Axometrics, Inc.

Axometrics, Inc., a Huntsville company that provides full Mueller matrix polarization testing – especially optical measurement solutions to LCD manufacturers’ production facilities and R&D

laboratories – has shipped its products to other countries for 12 years.

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Axometrics President & CEO Charles Davis has the whole world in his hands – a NAITA Globe. Pictured with Amanda Berkey, Sr. International Trade Specialist, Madison County Commission/NAITA, and Matthew Smith, CTO and founder, Axometrics.

 

 

Put simply, its survival in the manufacturing industry depends on developing export markets.

“Axometrics exports approximately 95 percent of all products so, without these international markets, Axometrics would not exist,” said Charles W. Davis, the company’s CEO/President.

“Our target customers, which are mostly LCD (liquid crystal display) TV/screen manufacturers, already invest considerable resources in the area of quality control and testing, and our product offers them an effective and efficient solution.”

Companies like Samsung and LG use tools manufactured by Axometrics in Huntsville to assist in determining the quality of their LCD production early in the manufacturing process. Often, according to Matthew Smith, PhD (the company’s founder and Chief Technology Officer), the Axometrics precision machines are the only American tools in the giant Asian manufacturing facilities that produce the new large screen displays that are found everywhere these days.

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Axometrics CTO Matt Stone with prototype 3.

The contribution of exports to Axometrics’ total sales has grown over the years from 50 percent to 95 percent, Davis said. The company, located in Thornton Research Park, has 16 employees, and each job is dependent on international business. Fourteen new jobs created over the last 10 years are a direct result of trade outside the U.S., Davis said.

Axometrics, founded in 2002, now exports to China, Taiwan, Japan, South Korea and Europe and has distributors throughout Asia, Europe and the Middle East. The greatest opportunity for growth is in Asia, according to Davis. “While trade barriers have not been a significant problem” for the company, he said, “the methods of doing business in various countries are definitely different.”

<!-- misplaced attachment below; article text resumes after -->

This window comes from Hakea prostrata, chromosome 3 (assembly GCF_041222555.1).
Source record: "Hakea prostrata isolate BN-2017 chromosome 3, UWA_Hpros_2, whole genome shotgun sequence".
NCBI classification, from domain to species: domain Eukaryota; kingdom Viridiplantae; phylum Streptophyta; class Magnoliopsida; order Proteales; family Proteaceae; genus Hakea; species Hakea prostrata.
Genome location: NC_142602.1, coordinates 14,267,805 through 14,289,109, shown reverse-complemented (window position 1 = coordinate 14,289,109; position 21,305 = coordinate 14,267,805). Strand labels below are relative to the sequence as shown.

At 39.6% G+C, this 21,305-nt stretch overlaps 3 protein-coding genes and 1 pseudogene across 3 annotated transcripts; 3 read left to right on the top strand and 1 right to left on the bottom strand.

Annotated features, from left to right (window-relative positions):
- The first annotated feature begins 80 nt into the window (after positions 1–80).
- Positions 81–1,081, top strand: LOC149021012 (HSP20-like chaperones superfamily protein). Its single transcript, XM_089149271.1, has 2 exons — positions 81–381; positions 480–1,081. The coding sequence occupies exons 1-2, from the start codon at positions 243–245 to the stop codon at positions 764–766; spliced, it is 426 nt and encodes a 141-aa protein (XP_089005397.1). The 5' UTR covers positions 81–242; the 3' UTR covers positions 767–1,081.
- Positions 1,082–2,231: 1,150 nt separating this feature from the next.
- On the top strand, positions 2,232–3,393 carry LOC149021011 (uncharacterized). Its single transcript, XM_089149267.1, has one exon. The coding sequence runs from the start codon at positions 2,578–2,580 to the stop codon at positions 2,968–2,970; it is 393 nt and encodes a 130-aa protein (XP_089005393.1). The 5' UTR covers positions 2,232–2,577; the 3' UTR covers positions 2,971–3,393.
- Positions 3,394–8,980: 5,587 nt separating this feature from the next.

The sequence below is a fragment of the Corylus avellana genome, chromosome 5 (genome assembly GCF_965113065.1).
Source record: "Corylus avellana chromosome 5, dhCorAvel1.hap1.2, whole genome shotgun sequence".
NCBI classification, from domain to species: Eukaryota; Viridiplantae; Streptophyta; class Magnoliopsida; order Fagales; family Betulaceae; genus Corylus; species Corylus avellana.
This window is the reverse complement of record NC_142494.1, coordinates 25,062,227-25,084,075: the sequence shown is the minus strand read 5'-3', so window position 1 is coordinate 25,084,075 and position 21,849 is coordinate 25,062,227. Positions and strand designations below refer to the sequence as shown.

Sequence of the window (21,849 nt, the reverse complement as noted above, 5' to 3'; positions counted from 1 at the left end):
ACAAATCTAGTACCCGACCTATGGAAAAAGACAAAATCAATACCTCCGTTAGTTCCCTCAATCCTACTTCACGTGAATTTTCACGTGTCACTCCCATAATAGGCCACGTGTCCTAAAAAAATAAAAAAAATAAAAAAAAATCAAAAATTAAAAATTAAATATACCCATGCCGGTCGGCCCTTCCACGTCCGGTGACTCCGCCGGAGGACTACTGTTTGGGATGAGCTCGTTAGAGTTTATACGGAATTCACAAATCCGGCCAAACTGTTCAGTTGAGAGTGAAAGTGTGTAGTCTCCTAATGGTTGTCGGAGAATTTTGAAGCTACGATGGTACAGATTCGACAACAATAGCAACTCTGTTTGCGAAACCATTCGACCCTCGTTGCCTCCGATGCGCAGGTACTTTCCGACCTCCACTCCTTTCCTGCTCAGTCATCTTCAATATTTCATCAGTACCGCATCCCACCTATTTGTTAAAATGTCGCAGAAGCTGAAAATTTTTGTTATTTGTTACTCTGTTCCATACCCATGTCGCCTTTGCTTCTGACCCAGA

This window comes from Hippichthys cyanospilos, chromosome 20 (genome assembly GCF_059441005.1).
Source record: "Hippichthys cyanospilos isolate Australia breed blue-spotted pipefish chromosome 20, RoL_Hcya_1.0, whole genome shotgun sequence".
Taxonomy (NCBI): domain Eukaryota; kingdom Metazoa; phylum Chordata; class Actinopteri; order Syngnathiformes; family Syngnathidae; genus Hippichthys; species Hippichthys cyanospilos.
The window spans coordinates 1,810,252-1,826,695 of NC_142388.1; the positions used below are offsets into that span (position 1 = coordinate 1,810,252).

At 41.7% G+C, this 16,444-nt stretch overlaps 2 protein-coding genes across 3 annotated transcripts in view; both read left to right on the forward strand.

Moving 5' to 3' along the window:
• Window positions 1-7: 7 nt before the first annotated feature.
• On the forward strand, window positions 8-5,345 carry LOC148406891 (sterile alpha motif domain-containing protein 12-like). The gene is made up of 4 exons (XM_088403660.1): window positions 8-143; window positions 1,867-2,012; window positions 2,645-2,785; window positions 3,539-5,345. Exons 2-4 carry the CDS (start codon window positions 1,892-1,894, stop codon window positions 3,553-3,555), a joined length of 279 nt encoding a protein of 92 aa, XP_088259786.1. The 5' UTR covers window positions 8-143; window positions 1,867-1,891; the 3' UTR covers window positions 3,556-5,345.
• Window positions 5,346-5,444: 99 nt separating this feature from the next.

The company protects their intellectual property through several international patents. “We have two patents in place or pending in the countries we do business with,” said Davis and Smith.

The U.S.-South Korea Free Trade Agreement went into effect three years ago with a goal of eliminating tariffs on more than 95 percent of industrial and consumer goods within five years. That agreement, Davis said, “makes us more competitive in South Korea.”

In all, the U.S. has free-trade pacts with 20 countries and is now negotiating additional deals with Europe and 11 countries in Asia-Pacific. Davis believes that if import tariffs are removed from Axometrics’ products in those markets, then these latest agreements would benefit the company.

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Axometrics’ AxoStep system for testing Gen 8.5 motherglass – exterior view.

The Export-Import Bank (Ex-Im Bank) is the United States’ official export credit agency, and its charter is again up for reauthorization by Congress, this time with a deadline of June 30, 2015. The Ex-Im Bank promotes U.S. exports by making loans to American companies doing business abroad and insuring foreign receivables, and Axometrics has relied on the Export-Import Bank over the years.

“Ex-Im Bank’s export credit insurance is very important to our business,” Davis said. “We insure everything that qualifies through these programs, and it would hurt my company to lose this valuable resource.”

The process, precision and support offered by Axometrics distinguish them from their competition. The optical measuring tools they produce vary in size like the products they test and can be used in applications for small smart phone manufacturers to the largest of LCD TVs.

Several recent large orders (in value and actual large machines) from Asian customers will keep Axometrics busy around the global clock in the near future.